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Council under siege over paid parking

Small town charm was in very short supply in Banff council chambers as residents opposed to paid parking took advantage of a public forum to air their complaints, Monday (July 21).

Small town charm was in very short supply in Banff council chambers as residents opposed to paid parking took advantage of a public forum to air their complaints, Monday (July 21).

Alphabetically, comments and attitudes of the standing room only crowd ranged from accusatory and belligerent to strident and venomous; comments that prompted an exasperated Councillor Stavros Karlos to drop an F-bomb during the proceedings.

Alanna Pettigrew, spokesperson for Banff Residents Against Paid Parking, started off the proceedings by saying her group had collected 1,370 names on a petition against paid parking, which sparked loud applause – “more than any of you received in the last election. Clearly, the mindset has not changed.”

Pettigrew said the petition will be presented to Town CAO Robert Earl within days, as per the Municipal Government Act, and she requested council rescind a motion for a paid parking trial on several lots in the tourist town. She also suggested the group will require a plebiscite, much like in 2000, when a vote halted a paid parking plan.

“We would like council to take the high road and rescind it’s decision on their own. You have that choice today. But we believe a plebiscite needs to be held before a decision is taken to correct this mistake now.”

Pettigrew also questioned council’s intention to use the trial as a “soft start” on paid parking. “What does this mean? A way to push through, no matter what?”

Resident Greg Christou thanked the two councillors who voted against a paid parking trial, Grant Canning and Ted Christensen, but said the remainder of council, “is trying to push this down our throats like a totalitarian society.”

Christensen suggested a community committee be formed to study the parking issue.

Mayor Karen Sorensen, who was forced to wield a gavel regularly to try and instill some order, said “there seems to be mistrust about a trial. We’ll go out to the community after. Personally, I’m trying to see some real data.”

Resident Cynthia Anderson said the parking issue is twofold; parking and increased special events in Banff.

“The two issues contradict each other. Why allow more events to take up parking? The events cause mayhem with parking and noise.

“Why are we so concerned with visitor experience? We allow the town to destroy the experience and serve athletes.”

Many of the raucous crowd gathered tossed out comments questioning statistics of the number of vehicles in town, asked how many commuters from Canmore were part of the issue, suggested parkades and intercept parking were better solutions, yelled out that the petition would simply be thrown out and on several occasions suggested councillors “should get a spine” and overturn paid parking decisions.

Sorensen responded by saying, “we actually are trying to do things to improve the situation.”

At that point, Karlos said, “I’m not surprised at the veracity of the opposition. I am surprised that you know each and every one of us up here and you seem to think we are trying to f*** this town over.”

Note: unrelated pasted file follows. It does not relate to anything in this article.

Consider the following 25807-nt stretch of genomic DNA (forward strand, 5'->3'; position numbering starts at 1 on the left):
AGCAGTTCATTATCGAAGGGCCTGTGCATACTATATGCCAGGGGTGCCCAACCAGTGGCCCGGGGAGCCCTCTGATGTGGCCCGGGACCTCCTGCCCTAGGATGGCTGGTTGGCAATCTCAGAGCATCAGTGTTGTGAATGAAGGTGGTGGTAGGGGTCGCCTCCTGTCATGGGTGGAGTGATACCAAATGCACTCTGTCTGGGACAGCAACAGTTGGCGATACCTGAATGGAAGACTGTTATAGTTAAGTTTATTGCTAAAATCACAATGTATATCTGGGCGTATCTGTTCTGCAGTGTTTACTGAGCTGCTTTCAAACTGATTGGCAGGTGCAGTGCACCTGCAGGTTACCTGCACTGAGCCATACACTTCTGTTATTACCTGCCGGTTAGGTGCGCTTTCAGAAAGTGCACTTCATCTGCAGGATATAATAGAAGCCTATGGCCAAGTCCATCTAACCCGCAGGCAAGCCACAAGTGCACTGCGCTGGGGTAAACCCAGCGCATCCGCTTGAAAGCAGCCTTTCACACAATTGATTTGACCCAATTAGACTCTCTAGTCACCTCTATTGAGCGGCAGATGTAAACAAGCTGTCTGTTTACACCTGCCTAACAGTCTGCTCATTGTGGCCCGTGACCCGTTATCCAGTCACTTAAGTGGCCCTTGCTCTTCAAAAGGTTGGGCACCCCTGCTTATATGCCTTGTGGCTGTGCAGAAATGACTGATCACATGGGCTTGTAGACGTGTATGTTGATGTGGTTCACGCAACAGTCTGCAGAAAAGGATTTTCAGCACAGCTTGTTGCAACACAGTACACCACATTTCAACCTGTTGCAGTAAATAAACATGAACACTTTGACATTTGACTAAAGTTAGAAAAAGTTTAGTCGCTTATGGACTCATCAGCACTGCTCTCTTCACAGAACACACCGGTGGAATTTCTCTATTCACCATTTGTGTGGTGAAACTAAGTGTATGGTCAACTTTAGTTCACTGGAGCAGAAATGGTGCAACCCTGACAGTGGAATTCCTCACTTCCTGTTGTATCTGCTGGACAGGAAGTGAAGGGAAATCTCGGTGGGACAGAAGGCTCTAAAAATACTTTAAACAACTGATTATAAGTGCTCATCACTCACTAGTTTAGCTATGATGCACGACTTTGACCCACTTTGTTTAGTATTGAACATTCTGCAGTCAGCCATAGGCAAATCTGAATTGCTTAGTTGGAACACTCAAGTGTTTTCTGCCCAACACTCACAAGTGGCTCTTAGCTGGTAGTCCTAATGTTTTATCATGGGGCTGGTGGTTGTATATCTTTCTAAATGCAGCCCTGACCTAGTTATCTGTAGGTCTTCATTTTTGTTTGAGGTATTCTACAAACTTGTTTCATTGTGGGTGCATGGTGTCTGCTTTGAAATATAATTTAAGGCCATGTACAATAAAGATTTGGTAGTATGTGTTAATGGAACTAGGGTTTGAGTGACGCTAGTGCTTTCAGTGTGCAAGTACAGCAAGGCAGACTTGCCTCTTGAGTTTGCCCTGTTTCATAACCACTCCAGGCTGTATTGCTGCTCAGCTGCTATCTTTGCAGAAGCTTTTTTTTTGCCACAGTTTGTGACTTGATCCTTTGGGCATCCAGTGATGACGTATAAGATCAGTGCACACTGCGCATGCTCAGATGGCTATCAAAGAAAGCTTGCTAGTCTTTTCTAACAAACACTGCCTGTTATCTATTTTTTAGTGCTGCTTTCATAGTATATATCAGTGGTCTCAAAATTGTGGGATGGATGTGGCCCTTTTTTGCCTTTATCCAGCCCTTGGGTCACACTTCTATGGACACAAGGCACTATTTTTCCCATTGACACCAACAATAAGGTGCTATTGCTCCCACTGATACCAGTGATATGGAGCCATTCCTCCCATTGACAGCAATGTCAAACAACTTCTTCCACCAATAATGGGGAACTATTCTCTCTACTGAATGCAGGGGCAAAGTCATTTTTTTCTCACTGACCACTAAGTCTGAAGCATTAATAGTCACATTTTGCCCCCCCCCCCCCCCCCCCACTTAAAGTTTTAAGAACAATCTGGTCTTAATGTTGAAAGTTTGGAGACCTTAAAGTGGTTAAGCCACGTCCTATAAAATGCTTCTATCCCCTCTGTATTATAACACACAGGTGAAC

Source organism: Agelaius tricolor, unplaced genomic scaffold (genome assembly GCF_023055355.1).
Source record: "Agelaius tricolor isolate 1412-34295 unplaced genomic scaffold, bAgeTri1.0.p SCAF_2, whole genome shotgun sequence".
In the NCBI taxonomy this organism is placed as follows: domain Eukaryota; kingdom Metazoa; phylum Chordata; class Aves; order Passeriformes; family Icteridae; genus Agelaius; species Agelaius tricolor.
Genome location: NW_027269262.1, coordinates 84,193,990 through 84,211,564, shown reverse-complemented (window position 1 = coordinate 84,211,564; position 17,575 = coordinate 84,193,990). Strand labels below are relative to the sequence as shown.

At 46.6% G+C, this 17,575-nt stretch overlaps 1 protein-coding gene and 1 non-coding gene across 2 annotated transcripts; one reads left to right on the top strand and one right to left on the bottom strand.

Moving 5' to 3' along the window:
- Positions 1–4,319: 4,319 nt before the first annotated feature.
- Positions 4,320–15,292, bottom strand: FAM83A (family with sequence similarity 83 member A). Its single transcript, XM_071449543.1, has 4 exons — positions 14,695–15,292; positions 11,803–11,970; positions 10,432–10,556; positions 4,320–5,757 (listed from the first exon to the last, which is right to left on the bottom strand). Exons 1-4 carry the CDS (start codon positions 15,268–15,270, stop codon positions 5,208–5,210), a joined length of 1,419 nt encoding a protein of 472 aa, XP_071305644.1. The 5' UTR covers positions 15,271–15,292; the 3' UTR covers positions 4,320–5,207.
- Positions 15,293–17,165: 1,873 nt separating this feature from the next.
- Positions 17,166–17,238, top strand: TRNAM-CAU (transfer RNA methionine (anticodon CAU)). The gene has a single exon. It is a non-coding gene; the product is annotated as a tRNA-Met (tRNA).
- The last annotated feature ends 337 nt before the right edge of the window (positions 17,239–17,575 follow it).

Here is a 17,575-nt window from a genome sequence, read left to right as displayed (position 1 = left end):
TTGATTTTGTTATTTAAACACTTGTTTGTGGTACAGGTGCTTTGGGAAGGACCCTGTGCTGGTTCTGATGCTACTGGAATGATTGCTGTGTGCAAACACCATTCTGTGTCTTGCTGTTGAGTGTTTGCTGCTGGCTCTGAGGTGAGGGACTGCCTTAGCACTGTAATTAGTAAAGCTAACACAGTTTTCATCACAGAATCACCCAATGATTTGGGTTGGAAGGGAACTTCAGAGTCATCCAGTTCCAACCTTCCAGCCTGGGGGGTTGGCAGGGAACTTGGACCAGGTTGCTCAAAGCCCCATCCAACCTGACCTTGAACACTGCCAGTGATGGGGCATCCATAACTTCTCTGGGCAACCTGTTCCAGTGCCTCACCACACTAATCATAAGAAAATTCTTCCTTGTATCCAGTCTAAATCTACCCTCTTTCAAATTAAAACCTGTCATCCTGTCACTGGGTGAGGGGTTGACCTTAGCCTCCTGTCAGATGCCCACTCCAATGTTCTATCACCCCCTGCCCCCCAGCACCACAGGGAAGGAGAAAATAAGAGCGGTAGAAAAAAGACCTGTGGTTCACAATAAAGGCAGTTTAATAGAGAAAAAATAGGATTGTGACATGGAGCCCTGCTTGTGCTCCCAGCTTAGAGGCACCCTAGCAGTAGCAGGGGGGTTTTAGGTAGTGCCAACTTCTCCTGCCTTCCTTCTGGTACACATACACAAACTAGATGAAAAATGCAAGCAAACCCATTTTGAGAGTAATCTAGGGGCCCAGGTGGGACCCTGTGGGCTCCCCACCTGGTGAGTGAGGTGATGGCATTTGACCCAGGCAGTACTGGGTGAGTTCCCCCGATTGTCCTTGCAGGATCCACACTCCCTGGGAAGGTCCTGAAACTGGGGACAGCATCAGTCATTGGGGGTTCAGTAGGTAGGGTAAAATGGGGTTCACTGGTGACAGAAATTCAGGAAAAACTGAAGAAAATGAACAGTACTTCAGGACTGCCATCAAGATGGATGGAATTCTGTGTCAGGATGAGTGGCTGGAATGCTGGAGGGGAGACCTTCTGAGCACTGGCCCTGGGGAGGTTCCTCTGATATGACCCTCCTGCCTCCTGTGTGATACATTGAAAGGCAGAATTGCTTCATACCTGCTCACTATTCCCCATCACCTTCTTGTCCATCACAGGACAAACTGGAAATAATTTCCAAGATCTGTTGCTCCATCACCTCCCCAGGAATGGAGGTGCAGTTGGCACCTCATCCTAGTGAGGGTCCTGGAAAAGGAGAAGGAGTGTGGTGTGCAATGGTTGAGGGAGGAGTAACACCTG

Karlos’ comment sparked loud jeers and catcalls.

“We are trying to do our very best in dealing with issues in the community,” he said, and apologized for his outburst to those gathered. “There is so much vehicular flow; it’s increased so dramatically since the ’80s. It’s created mega problems and one of the options would be mega structures. We’re all doing our best.

“We are trying things. Status quo is not OK. We need to try and fix the problem.”

Former councillor Ossi Treutler Jr. said the present council should, “stop wasting time on makeshift solutions and build a parkade.”

Resident Ian Mackie said the issue goes back to the 1960s when a Parks Canada study showed a parkade should be built behind the Mount Royal. He didn’t have a cost figure for that time, but said now it’s pegged at $18 million “If you don’t get on with the job, it’ll be $36 or $48 million. You’ve got to get that parkade built.

“I admire you people on council, I’ve been on many myself. But 84 per cent don’t want this to happen and you don’t pay attention. That’s an error. I’m a little disappointed that so many people are trying to force something down the throats of the people. If you don’t support the people you serve, you should hand in your resignation. The same goes for administration.”

Resident Jon Whelan raised the issue of how many vehicles are moving through town on busy days and suggested 10,000, not 20,000 is the correct number. He said stats he’s seen suggest 10,000 enter and 10,000 leave Banff on busy days, not 20,000.

He also pointed out that at the time of the Banff Refreshing project, a parkade was tabbed at $5.5 million and said it would be “political suicide” for present council members if they didn’t backtrack on paid parking.

“My first choice would be an intercept lot, but if it’s a parkade, it’s time to bite the bullet. Parks should feel guilty about this and they should be donating funds. They could give the land at Bumper’s to the Town of Banff.”

Whelan also said council has lost credibility with townspeople. “The more permanent types don’t have faith. You could make a motion today to cancel the trial period of paid parking.”

In the end, Sorensen said the possibility of building a parkade will be before council in fall during budget deliberations.

“It is none of our intentions to do anything that would long-term negatively impact the town,” said Karlos. “Give the trial until October. It’s a one-time trial; if it does not work, it does not work.”

Rocky Mountain Outlook

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